Building a media enterprise for the digital age
To thrive in the digital era, media companies will need to be leaner, nimbler and more open to working with ecosystem partners.
Partnerships have become much more important as the creation and distribution of content has fragmented across many different platforms.
To engage new audiences, media businesses will need to partner with consumers to co-create and crowdsource material. Alongside the move toward greater collaboration across the industry, digital transformation is pushing companies toward the industrialization of their content-creation workflows and the automation of their content distribution processes..
Partnerships and industrialization is one of three themes that we believe will be central to the digitization of the media and entertainment industry over the next decade. The other themes we examine are content fragmentation, and personalization and contextualization.
Engagement, co-creation and crowdsourcing
Consumers fall into two camps when consuming media: active and passive. Viewers tend to involve themselves actively in sitcoms or reality shows and even more so in live events and sports. With improved connectivity, data collection and analytics, content creators are now able to take advantage of this to harness their audience’s ideas when creating shows.
The ubiquity of social media and smartphones now gives content creators far greater power to create new storylines almost in real time.
Enabling audiences to interact with content creators has the potential to build more loyalty and engagement with the content, particularly if seamless second-screen support for an interactive, community-based experience can be designed.
Some enterprises have taken a different approach to co-creating content by partnering with promising talent to create youth-oriented content for YouTube. These multichannel networks, such as Maker Studios, which was acquired by Disney in March 2014, offer the filmmakers and on-screen talent a cut of the gross revenue from the films that are produced. Maker, which partners with 55,000 independent content creators in more than 100 countries, is one of the biggest producers of short films, with 10 billion views every month and 650 million subscribers.¹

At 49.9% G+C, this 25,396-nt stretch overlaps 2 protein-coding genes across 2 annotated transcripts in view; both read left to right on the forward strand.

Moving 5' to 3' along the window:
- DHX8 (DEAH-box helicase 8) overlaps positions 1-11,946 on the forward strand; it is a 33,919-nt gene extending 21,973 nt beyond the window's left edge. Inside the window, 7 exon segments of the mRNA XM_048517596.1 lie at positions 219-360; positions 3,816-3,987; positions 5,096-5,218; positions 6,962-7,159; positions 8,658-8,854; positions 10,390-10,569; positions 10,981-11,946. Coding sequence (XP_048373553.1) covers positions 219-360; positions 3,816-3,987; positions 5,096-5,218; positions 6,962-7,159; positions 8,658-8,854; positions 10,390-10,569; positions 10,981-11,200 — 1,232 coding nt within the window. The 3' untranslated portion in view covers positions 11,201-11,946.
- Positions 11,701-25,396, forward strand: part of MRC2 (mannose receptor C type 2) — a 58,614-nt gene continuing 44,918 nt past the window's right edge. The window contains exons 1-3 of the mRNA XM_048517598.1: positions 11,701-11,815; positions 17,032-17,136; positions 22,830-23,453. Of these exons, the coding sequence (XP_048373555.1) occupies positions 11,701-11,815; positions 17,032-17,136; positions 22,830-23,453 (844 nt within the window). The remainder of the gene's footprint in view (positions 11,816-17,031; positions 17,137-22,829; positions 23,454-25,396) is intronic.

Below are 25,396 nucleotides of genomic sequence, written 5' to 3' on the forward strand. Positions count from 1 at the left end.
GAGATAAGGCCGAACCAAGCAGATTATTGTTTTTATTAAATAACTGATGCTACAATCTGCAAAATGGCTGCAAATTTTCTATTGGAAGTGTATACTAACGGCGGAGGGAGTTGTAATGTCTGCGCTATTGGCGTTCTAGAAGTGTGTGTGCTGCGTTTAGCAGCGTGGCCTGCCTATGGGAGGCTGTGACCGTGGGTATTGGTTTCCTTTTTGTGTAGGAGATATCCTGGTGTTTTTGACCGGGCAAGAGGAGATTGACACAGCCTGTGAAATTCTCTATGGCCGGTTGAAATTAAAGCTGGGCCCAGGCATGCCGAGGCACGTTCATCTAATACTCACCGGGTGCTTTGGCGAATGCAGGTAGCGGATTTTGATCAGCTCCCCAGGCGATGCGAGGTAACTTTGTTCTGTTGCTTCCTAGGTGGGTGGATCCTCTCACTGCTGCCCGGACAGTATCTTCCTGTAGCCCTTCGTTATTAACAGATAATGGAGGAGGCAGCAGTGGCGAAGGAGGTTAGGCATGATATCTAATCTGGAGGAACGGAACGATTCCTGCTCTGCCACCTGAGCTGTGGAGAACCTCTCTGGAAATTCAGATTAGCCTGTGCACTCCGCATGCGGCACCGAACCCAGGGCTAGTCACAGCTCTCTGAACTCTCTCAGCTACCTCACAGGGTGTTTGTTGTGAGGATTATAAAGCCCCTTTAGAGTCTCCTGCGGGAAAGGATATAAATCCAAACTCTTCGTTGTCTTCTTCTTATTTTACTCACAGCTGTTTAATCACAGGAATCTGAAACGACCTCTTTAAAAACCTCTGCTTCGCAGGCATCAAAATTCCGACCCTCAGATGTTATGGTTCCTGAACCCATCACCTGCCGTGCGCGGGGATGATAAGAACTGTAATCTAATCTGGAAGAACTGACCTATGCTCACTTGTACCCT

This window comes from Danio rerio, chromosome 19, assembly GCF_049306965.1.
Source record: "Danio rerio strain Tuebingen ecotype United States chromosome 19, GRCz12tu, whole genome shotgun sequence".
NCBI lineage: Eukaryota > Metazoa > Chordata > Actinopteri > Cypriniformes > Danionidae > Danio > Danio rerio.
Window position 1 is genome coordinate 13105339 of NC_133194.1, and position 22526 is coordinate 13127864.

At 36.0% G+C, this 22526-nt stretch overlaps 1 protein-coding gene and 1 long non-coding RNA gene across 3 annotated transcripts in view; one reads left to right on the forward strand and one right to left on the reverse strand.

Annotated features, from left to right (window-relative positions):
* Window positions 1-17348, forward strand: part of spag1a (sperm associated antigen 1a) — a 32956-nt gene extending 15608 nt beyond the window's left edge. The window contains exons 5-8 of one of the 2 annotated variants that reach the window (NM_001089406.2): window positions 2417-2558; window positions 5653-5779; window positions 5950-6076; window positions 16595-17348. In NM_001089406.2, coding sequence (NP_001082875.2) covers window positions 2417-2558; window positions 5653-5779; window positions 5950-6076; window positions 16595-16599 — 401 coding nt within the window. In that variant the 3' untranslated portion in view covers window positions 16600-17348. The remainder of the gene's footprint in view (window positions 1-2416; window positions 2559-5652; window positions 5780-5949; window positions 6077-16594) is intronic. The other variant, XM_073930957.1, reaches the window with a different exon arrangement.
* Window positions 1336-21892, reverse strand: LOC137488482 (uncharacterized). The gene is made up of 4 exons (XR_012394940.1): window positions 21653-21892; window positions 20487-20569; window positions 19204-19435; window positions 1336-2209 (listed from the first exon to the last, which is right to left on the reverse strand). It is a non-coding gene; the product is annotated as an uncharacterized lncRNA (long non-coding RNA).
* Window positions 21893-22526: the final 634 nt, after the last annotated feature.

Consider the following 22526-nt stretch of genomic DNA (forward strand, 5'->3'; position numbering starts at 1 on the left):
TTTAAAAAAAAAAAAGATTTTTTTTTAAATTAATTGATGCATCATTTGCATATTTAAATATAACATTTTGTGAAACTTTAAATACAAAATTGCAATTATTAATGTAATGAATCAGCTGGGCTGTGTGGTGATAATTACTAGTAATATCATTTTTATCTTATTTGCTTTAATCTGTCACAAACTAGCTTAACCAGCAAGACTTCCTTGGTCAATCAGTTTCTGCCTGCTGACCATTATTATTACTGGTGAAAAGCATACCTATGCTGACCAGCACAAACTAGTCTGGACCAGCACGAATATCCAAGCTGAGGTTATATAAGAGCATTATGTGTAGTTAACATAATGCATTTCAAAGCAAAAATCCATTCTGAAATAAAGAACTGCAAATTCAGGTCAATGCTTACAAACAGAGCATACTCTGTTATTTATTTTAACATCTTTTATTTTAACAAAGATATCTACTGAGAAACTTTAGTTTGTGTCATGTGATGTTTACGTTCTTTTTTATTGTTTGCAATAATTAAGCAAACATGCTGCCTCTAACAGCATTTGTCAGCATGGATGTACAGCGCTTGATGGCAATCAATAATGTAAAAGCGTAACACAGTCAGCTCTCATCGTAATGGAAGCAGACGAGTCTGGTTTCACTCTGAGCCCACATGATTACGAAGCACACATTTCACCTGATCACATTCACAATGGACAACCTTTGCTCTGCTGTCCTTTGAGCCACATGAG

The digital organization
Many of the titans of the media industry matured in the predigital age, as analog broadcasters, newspaper publishers or film studios. These companies have, in many cases, struggled to overhaul their processes, operations and structures to become enterprises designed for the digital age. The temptation for many firms has been to focus on the latest shiny new technology rather than the basics: wholesale digitization of content and processes and adapting their business for social and mobile. This is particularly important as users spend much more time on mobile rather than desktop versions of most popular social media sites (see Figure 1).
However, these basic steps are not enough, as a new breed of digitally native media organization has demonstrated. These enterprises are leaner, nimbler and better suited to keeping pace with the fast-changing preferences and habits of consumers.
Vox Media is an American digital media company that currently has eight editorial brands including SB Nation, The Verge and Re/code. Vox has created an innovative digital-first content management system that integrates content and advertising. Dubbed Chorus, it seamlessly allows journalists to publish content to any of the company’s websites, promote their content on social media and interact with readers.²